Pilot electron microscopy studies revealed the cellular mixing of acinar cells from the exocrine pancreas, which produce digestive enzymes, with the endocrine cells within the islets of Langerhans in the early stages of T1D in both human patient material (manuscript in preparation) and a T1D rat model (Scotuzzi et al. 2017). The cause of this endocrine-exocrine cell mixing is unknown. Moreover, T1D patients have a reduced pancreas organ weight, which cannot be explained only by the loss of islets, since islets comprise just a few percent of the total pancreas. Furthermore, increased immune cell infiltrates have been found in the exocrine pancreas, suggesting a role for the exocrine pancreas in the pathogenesis of T1D.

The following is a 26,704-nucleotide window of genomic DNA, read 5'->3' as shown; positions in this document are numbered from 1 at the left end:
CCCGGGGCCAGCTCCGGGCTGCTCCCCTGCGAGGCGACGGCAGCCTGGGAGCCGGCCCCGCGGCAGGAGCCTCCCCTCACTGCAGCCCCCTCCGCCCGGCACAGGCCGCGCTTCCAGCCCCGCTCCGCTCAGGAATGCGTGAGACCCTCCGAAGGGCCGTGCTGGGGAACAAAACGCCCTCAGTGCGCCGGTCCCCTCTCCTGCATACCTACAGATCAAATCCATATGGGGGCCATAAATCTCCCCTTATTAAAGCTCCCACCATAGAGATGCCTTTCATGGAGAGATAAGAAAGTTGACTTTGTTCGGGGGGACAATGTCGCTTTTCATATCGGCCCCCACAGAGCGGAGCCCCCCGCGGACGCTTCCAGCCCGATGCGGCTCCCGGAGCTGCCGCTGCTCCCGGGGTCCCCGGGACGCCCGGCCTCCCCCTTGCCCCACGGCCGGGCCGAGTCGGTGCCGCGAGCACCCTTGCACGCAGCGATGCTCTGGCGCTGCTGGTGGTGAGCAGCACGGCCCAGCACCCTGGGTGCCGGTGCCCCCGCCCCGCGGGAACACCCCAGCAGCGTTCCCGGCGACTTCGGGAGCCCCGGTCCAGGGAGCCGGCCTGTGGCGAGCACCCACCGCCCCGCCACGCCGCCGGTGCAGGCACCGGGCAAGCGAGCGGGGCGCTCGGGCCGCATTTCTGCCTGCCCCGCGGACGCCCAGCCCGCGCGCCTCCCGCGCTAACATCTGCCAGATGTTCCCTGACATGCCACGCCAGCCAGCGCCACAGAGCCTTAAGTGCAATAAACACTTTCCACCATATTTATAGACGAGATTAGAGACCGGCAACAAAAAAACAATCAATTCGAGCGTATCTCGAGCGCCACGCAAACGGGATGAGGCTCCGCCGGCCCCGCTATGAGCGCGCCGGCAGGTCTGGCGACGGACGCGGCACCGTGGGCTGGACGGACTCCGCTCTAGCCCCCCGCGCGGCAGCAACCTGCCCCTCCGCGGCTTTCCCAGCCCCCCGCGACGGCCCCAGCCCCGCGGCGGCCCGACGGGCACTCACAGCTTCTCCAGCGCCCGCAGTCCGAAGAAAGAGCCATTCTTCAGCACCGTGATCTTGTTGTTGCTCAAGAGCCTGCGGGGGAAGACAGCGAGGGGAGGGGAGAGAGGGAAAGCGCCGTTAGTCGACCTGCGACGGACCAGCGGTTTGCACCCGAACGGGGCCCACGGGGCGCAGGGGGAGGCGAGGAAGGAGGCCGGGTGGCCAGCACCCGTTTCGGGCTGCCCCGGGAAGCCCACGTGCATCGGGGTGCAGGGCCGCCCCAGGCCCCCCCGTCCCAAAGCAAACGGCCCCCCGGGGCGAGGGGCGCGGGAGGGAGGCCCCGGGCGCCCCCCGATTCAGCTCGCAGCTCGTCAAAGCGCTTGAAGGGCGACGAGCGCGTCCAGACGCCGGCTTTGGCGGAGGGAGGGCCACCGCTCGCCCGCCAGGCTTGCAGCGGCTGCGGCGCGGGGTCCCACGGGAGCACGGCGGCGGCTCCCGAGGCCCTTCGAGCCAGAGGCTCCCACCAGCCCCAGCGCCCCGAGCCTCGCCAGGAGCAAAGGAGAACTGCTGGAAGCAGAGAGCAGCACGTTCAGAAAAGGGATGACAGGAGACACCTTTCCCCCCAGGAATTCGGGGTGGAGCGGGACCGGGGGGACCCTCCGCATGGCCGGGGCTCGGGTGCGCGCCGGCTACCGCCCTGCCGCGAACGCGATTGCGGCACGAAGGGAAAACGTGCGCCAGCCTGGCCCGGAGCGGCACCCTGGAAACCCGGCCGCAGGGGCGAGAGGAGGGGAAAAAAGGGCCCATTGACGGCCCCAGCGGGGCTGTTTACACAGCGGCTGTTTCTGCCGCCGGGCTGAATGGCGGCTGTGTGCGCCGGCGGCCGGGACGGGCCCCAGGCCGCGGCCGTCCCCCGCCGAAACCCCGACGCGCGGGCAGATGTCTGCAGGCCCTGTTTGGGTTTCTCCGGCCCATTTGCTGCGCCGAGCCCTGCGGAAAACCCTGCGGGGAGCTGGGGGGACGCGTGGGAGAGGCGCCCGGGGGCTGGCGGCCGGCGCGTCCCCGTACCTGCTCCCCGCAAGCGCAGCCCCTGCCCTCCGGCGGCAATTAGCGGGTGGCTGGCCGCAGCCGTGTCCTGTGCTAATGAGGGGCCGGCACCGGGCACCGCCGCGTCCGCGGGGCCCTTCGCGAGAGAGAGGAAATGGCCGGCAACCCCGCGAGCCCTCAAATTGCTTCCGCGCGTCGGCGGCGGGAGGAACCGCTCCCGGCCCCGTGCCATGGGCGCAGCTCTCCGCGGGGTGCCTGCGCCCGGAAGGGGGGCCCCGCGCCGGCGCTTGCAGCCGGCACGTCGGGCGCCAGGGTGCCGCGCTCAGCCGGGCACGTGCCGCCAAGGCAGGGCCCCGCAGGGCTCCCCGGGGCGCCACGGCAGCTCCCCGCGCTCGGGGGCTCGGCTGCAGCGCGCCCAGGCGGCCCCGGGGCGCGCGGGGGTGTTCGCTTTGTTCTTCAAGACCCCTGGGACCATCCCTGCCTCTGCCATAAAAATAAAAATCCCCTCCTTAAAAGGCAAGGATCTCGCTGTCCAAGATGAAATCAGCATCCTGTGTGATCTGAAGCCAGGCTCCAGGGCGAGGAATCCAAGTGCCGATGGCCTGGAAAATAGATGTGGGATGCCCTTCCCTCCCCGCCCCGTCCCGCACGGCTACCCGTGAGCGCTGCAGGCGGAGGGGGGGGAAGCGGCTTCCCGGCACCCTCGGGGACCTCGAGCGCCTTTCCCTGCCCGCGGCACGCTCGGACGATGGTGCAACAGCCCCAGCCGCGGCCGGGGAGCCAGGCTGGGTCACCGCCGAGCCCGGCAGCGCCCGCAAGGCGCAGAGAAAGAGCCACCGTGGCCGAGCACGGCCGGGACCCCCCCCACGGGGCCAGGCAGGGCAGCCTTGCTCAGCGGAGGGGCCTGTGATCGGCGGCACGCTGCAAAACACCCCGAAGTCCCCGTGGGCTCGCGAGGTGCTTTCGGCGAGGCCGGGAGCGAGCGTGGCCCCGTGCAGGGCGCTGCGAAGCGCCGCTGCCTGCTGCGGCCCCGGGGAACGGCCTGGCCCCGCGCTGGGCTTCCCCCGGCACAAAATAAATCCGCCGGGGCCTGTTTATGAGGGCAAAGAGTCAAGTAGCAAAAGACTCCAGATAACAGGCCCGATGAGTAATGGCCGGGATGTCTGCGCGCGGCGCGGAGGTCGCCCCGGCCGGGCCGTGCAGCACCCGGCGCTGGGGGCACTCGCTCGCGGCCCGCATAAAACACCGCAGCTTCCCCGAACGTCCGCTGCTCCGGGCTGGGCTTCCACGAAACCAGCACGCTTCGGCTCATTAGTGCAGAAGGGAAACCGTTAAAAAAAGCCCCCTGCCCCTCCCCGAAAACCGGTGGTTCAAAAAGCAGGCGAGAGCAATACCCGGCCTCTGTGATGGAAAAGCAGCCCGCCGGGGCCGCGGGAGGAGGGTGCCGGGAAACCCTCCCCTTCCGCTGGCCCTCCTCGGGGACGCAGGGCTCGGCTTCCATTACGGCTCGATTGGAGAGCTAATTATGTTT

Interactions between the exocrine and endocrine pancreas in the development of T1D have gained increasing attention, and include reports on immune infiltrates in the exocrine pancreas during T1D and a reduced total pancreatic weight in T1D patients compared to controls (Campbell-Thompson, Rodriguez-Calvo, and Battaglia 2015; Campbell-Thompson et al. 2016). We hypothesize that initial damage to exocrine cells in the pancreas causes the release of (auto)digestive proteins, which subsequently trigger beta cell stress that ultimately result in an autoimmune response that is characteristic for T1D.